SRM 6.1.1 Released

What’s New in Site Recovery Manager 6.1.1

So SRM 6.1.1 got released yesterday so I thought I would share with you what’s new!

VMware Site Recovery Manager 6.1.1 delivers new bug fixes described in the Resolved Issues section.

VMware Site Recovery Manager 6.1.1 provides the following new features:

  • Support for VMware vSphere 6.0 update 2.
  • Support for Two-factor authentication with RSA SecurID for vCenter Server 6.0U2.
  • Support for Smart Card (Common Access Card) authentication for vCenter Server 6.0U2.
  • Site Recovery Manager 6.1.1 now supports the following external databases:
    • Microsoft SQL Server 2012 Service Pack 3
    • Microsoft SQL Server 2014 Service Pack 1
  • Adding localization support for Spanish language.

See the release notes for further information.

 

 

To TPS, or not to TPS, that is the question?

micron-LRDIMM-module

Something that crops up again and again when discussing vSphere designs with customers is whether on not they should enable (Inter-VM) TPS (Transparent Page Sharing) as since the end of 2014 VMware decided to disable TPS by default.

To understand if you should enable TPS you need to firstly understand what it does.  TPS is quite a misunderstood beast as many people contribute a 20-30% memory overcommitment too TPS where in reality it’s not even close to that. That is because TPS only comes in to effect when the ESXi host is close to memory exhaustion. TPS would be the first trick in the box that ESXi uses to try to reduce the memory pressure on the host, if it can not do this then the host would then start ballooning. This would be closely followed by compression and then finally swapping, none of which are cool guys!

So should I enable (Inter-VM) TPS?… well as that great IT saying goes… it depends!

The reason VMware disabled (Inter-VM) TPS in the first place was because of their stronger stance on security (Their Secure by Default Stance), their concern was a man in the middle type attack could be launched and shared pages compromised. So in a nutshell, you need to consider the risk of enabling (Inter-VM) TPS. If you are running and offering a public cloud solution from your vSphere environment then it may be best to leave TPS disabled as you could argue you are under a greater risk of attack; and have a greater responsibility for your customers data.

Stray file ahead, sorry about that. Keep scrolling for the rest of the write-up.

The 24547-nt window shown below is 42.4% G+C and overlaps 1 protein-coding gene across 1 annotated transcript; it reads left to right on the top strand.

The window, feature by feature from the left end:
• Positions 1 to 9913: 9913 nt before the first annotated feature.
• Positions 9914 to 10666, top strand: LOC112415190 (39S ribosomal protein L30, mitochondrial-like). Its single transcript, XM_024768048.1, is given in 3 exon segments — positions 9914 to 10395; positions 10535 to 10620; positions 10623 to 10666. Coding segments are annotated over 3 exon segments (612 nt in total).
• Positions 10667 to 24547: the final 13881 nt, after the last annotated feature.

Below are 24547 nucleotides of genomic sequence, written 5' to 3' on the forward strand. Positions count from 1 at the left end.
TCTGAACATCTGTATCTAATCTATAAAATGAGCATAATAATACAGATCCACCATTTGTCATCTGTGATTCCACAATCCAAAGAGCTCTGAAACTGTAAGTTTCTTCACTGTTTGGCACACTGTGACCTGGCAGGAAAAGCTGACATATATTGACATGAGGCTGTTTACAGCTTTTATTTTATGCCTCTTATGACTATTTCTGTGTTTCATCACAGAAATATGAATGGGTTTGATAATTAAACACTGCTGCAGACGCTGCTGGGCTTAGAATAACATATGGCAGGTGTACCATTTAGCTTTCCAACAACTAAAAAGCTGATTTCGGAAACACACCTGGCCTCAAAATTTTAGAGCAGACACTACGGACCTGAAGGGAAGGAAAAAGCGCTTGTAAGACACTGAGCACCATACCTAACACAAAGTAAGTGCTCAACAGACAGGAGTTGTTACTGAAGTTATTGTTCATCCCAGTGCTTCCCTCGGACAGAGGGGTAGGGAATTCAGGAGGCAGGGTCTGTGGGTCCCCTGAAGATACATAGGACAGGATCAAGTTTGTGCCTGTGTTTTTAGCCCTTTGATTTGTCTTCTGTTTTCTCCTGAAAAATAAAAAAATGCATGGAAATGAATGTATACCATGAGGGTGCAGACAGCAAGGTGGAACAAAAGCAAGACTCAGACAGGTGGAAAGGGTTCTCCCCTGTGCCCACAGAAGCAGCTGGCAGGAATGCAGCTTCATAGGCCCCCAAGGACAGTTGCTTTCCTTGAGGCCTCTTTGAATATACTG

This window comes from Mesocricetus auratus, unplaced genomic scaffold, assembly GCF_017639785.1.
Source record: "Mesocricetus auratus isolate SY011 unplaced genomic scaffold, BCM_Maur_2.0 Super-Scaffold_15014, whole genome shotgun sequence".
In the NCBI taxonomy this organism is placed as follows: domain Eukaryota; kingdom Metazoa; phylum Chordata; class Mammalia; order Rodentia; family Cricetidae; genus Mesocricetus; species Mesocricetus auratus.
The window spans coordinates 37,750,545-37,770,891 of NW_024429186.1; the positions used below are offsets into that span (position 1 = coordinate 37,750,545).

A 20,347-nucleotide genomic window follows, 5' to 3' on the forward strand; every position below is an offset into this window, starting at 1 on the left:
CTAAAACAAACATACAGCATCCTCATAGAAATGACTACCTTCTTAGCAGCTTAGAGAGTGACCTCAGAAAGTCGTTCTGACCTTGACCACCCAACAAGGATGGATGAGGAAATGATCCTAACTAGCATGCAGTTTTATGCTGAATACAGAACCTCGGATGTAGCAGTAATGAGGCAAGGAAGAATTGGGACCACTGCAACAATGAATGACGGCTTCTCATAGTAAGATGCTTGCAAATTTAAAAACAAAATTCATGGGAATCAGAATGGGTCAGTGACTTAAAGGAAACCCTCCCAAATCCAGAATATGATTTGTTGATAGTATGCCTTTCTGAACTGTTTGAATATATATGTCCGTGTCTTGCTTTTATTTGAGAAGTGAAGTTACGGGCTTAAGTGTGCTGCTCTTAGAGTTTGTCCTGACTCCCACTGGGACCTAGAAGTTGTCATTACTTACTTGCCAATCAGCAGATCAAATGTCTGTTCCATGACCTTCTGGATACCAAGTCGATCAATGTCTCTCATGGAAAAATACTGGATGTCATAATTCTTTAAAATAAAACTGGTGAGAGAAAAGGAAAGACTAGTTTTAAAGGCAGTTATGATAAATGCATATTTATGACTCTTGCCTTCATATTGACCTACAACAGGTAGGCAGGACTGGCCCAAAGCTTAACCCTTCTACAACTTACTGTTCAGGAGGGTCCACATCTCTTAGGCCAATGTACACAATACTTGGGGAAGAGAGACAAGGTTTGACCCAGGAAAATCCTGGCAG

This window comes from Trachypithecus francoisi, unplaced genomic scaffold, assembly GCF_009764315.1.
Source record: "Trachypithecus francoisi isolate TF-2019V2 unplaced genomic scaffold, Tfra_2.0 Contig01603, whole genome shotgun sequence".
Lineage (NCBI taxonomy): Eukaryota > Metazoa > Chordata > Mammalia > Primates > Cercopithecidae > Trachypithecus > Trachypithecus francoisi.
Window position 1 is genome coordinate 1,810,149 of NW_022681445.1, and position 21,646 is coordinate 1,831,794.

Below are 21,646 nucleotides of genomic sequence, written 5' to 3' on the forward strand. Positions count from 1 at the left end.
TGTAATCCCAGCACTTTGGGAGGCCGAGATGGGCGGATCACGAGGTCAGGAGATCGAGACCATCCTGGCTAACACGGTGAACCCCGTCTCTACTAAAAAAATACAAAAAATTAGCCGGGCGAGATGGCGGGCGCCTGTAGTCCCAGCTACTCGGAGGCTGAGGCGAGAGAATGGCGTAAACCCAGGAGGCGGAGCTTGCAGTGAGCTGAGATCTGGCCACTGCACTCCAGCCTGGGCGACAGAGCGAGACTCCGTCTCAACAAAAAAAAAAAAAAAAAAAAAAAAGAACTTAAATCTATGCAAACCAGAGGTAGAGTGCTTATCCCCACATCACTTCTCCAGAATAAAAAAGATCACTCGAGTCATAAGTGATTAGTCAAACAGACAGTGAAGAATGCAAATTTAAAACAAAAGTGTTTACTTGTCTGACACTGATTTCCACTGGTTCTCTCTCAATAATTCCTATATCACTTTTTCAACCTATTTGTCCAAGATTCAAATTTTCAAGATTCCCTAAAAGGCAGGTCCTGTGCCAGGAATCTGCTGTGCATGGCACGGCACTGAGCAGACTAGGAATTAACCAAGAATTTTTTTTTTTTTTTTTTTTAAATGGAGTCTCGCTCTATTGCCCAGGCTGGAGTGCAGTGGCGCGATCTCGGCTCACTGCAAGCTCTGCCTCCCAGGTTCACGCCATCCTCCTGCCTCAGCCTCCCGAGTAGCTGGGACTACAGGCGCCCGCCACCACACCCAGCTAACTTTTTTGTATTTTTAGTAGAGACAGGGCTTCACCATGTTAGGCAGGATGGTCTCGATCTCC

If however you are running a private vSphere compute environment then the chances are only IT admins have access to the VM’s so the risk is much less. Therefore to reduce the risk of running in to any performance issues caused by ballooning and swapping you may want to consider enabling TPS, which would help mitigate against both of these.

 

 

 

Intro to Converged Blueprints in vRA 7

Intro to Converged Blueprints in vRA 7

Intro to Converged Blueprints in vRA 7

vRealize Automation 7 delivers a new unified graphical canvas for designing machines, software components and application stacks with an underlying single unified model for both machine and application blueprints for Private and Public Cloud. vRealize Automation 7 also gives you the ability to extend or define external integrations in the canvas through XaaS. In this video we are going to focus on building several types of blueprints to demonstrate this functionality.


VMware Advocacy

Get ready for NSX phase 0: Migrate from a…

A nice article from @Lenzker on how to migrate from a Standard vSwitch to a vDS in preparation for deploying NSX.

Get ready for NSX phase 0: Migrate from a vSphere Standard to a distributed switch

Get ready for NSX phase 0: Migrate from a…

The distributed switch (vDS) is a really nice piece of software within the vSphere environment. It offers a variety of very useful features (NIOC, Health Check, Central management, LACP, LBT, Netflow, and so many (features with fancy abbreviations) more). Especially if you want to move to NSX the distributed switch is mandatory. Since analytics showed me that views about my vDS blogposts are increasing it seems that there is a demand for the vDS within our virtualized environments (it’s still an enterprise+ only feature)


VMware Advocacy

Licensing VMware vSphere for VMware NSX

If you are using vSphere 5.5 Update 3 or vSphere 6 then NSX does not require a vSphere Enterprise Plus licence however if you are using vSphere 5.5 update 2 or earlier then a vSphere Enterprise Plus license is required.

This is because NSX is based on the vSphere Distributed Switch which is part of the Enterprise Plus licence feature set.

Reference: http://kb.vmware.com/selfservice/microsites/search.do?language=en_US&cmd=displayKC&externalId=2135310

Another VMware Cloud in Action — The Hut Group…

Another VMware Cloud in Action — The Hut Group Maximizes Online Retail and Minimizes Revenue Loss with Cloud-Based Disaster Recovery

Another VMware Cloud in Action — The Hut Group…

With more than 60 websites ranging from health and beauty to fashion, The Hut Group needed to reduce downtime to zero. As one of the fastest growing companies in the United Kingdom, The Hut Group has a lot to lose — up to £500,000 a day — if its sites were to go offline. The […] The post Another VMware Cloud in Action — The Hut Group Maximizes Online Retail and Minimizes Revenue Loss with Cloud-Based Disaster Recovery appeared first on VMware vCloud Blog .


VMware Advocacy

The Power of Partnership in the Cloud Era

The Power of Partnership in the Cloud Era

The Power of Partnership in the Cloud Era

Enterprise IT has a near-impossible strategic task. It must ensure that the company has the tools and capabilities it will need, without knowing for certain what those needs will be. Two VMware cloud executives explain the need for partnership and how global is the new neighborhood in the cloud era and how a new mindset […] The post The Power of Partnership in the Cloud Era appeared first on VMware vCloud Blog .


VMware Advocacy